posted February 20, 2019 03:50 PM
One of the problems with the 8mm gauges is the huge amount of magnification needed to fill a screen at a short distance, plus to preserve enough light to see it well. Any lens with a low f-stop value will preserve the light but usually at the expense of a bit of sharpness. And any lens with a short focal length (or a zoom lens at maximum magnification) will push more sharpness out the window. Worse, any misalignment at the film gate, or film curling, will be grossly magnified on screen.
The solution is to get the best lens you can find that fits your projector, and to back away from the screen so you can use a longer focal length.
I was astonished several weeks ago to run an old standard 8mm film in a friend's home and see how sharp it was, which was not how I'd remembered that reel. The difference? The throw was so long that I had to twirl the zoom lens on an Eumig 810D down to the minimum.
posted February 20, 2019 04:09 PM
In 40 years of collecting i dont think ive ever had a problem with soft corners when projecting. I agree you need to be back far enough from the screen, i also never use a zoom lens on its largest setting as,(in my opinion),you lose a lot of contrast. You obviously need a good lens but you also need a good projector of which there are many. and lots of them well documented on here and other places.
Bill, standard 8 has always produced excellent sharp images. some of our sharpest Laural and Hardys have been on standard 8. Many years ago we a full feature called Great day in the Morning with Robert Stack and Raymond Burr, the image was out of this world, as good as anything Derann put out over the years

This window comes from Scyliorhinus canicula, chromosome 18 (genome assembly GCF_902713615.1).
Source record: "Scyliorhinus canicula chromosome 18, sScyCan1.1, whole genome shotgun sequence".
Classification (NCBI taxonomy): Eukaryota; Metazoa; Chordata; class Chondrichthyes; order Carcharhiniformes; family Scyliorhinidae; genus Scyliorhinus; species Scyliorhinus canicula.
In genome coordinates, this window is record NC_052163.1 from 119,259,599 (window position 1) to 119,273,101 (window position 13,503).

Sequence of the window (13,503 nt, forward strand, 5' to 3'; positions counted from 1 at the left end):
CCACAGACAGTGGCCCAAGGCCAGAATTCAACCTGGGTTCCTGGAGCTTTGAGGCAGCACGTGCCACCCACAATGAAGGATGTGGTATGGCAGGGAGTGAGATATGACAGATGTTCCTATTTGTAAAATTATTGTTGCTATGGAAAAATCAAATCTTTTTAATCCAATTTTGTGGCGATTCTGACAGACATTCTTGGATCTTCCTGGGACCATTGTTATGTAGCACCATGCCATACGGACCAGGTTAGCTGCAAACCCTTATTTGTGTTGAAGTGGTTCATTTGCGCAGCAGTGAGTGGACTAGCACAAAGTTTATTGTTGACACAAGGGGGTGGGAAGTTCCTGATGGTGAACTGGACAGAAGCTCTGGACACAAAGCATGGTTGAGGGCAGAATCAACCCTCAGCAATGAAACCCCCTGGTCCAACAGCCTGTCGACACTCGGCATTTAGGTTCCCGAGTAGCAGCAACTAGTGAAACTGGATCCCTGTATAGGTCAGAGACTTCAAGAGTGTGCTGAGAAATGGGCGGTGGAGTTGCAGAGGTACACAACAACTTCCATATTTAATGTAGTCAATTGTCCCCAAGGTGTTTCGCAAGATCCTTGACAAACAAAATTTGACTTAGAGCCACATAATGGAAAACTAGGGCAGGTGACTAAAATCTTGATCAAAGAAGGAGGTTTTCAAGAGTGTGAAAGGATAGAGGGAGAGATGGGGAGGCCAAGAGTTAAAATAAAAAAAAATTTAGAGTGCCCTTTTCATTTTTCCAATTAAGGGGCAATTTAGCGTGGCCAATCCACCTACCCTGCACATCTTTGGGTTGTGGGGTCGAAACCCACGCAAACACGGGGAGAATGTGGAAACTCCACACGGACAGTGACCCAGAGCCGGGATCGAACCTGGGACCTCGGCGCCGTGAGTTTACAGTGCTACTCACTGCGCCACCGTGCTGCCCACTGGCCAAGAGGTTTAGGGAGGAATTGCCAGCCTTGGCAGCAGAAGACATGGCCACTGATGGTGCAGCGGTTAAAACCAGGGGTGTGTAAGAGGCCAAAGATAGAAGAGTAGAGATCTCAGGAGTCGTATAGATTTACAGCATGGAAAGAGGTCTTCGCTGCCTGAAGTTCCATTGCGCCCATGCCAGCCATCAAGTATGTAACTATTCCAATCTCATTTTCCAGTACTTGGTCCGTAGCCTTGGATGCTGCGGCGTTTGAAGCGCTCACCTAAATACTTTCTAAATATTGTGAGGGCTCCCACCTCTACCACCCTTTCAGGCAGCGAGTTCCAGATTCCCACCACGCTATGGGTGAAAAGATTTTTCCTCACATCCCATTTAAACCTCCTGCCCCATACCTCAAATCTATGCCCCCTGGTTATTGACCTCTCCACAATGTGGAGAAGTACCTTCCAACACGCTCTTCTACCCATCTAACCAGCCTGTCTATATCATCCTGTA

posted February 21, 2019 10:56 AM
Projectors with rear sprung pressure plates produce very sharp corners: Beaulieu 708, Braun Visacustic 1000 and 2000 for example. I'm very pleased with the picture of my Elmo ST 1200 (with a Schneider 1.1 lens), but the corners of films projected with the Braun Visacustic are much sharper.
From: Elkins Park, PA, USA
Registered: Jun 2012
posted February 21, 2019 11:04 AM
Don't forget you can adjust your corners for sharpness on the Elmo's ! I think the Elmo's have excellent edge to edge sharpness! It all depends on the lens and the lens adjustment!
posted February 21, 2019 12:14 PM
@Leon Norris: Yes, I adjusted the lens with the little screw and I'm very happy with the sharpness of my Elmo (and I'm using a black masking because I don't like round corners). I may be wrong, but I still think that the sharpess of Beaulieu and Visacustic machines is unique due to the pressure plates. The picture is cropped on all sides by very sharp lines. On most projectors I know you can either focus on the film or the film gate (if the film is sharp, the black lines around the picture get a little soft). With Beaulieu and Visacustic machines, film and film gate seem to be in the same "level". Maybe I'm wrong, but I always thought this has something to do with the rear pressure plates.
From: Williamsport, PA, USA
Registered: Oct 2016
posted February 21, 2019 07:29 PM
My Elmo FP8-C projector came with a terrible zoom lens that had fogging issues. Once I fitted that machine with a Bolex "hifi" 1.3 prime lens the difference was night and day. Sharp from edge to edge with great contrast and color. I also fitted my Sankyo 2000H with a Bolex "hifi" 1.3 zoom and that improved the sharpness. The Elmo is still my go to machine because of the 150 watt bulb. 100 watt versus 150 watt is also night and day. That extra light makes all the difference, as does the Bolex prime lens.